Smoking (but not nicotine) is associated with increased activity of CYP1A2. After giving up smoking, clearance of certain medications which are metabolized via CYP1A2 may be reduced. This may lead to increased plasma levels of certain medications. The increase may be of clinical significance for products with narrow therapeutic windows e.g. theophylline, tacrine, clozapine or ropinirole.
Plasma level of other medications which are in part metabolized via CYP1A2 e.g. imipramine, olanzapine, clomipramine and fluvoxamine, might also rise after stop smoking. There are no data supporting this however, and the possible clinical significance of this effect on these medications is unknown.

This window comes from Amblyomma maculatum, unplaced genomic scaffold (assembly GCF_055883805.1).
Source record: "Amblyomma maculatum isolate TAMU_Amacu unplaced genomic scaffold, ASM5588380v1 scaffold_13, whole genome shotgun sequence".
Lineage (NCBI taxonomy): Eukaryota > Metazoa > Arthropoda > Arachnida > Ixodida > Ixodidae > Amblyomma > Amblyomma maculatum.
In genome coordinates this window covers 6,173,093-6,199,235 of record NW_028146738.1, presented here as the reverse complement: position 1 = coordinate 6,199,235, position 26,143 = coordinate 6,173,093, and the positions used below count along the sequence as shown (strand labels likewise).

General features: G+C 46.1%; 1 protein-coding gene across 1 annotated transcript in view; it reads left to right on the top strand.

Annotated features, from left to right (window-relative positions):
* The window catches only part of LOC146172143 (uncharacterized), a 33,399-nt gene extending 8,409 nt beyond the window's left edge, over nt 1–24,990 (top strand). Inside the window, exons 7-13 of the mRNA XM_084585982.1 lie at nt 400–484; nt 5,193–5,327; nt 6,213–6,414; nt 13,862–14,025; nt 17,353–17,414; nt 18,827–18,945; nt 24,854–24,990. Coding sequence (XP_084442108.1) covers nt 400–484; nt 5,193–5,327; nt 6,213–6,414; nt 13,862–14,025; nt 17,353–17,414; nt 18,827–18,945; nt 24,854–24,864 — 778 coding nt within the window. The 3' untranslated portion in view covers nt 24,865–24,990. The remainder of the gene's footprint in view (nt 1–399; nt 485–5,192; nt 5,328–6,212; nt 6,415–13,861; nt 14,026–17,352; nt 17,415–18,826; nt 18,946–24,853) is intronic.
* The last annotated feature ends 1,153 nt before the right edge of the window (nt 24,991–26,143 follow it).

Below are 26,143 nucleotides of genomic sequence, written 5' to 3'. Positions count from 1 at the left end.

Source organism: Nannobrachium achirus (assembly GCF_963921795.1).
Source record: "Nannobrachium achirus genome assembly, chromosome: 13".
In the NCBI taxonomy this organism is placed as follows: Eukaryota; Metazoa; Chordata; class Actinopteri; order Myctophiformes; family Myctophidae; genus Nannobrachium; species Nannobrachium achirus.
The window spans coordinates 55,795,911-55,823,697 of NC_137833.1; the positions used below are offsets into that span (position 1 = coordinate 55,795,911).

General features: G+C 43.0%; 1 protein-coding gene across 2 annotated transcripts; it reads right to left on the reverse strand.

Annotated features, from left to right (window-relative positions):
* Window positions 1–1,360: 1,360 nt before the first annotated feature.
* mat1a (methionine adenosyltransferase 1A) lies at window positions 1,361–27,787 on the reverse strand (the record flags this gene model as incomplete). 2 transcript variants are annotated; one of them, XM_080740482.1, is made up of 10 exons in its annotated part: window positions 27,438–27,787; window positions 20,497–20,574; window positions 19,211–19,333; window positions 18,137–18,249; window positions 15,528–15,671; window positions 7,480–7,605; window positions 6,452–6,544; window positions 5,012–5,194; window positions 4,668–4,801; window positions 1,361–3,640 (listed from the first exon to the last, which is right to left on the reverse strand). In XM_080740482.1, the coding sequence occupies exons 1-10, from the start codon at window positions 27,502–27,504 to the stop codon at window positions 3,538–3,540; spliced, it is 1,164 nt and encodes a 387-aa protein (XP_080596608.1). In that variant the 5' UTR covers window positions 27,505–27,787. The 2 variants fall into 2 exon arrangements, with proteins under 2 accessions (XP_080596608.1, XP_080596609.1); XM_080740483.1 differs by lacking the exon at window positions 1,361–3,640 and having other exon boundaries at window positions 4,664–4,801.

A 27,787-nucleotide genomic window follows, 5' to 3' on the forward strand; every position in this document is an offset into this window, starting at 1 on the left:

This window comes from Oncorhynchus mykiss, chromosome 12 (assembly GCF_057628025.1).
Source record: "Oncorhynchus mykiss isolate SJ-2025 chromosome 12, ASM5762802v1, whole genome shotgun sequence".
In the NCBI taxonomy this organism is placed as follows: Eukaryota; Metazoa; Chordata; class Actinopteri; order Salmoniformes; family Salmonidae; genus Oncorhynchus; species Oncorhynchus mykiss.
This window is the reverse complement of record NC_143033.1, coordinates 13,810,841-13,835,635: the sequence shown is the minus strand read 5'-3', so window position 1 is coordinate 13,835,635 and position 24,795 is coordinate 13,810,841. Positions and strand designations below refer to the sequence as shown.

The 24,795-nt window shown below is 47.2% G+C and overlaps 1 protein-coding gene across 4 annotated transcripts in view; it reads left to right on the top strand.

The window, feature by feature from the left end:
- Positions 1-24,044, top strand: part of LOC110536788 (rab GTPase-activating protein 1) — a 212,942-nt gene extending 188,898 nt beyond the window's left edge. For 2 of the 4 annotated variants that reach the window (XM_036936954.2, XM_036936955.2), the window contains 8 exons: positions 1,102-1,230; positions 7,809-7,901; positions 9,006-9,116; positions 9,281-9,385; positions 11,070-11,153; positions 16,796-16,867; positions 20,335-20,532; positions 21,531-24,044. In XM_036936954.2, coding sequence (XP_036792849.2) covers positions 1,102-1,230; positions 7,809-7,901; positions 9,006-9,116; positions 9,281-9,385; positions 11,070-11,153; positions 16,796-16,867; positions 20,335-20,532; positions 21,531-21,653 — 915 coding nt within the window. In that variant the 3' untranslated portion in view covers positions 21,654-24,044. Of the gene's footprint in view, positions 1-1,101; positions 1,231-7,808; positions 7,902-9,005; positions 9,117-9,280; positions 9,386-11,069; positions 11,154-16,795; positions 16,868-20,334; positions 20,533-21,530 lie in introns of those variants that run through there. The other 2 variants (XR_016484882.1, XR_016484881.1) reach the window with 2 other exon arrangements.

Limited data indicates that the metabolism of flecainide and pentazocine might also be capable of being induced by smoking.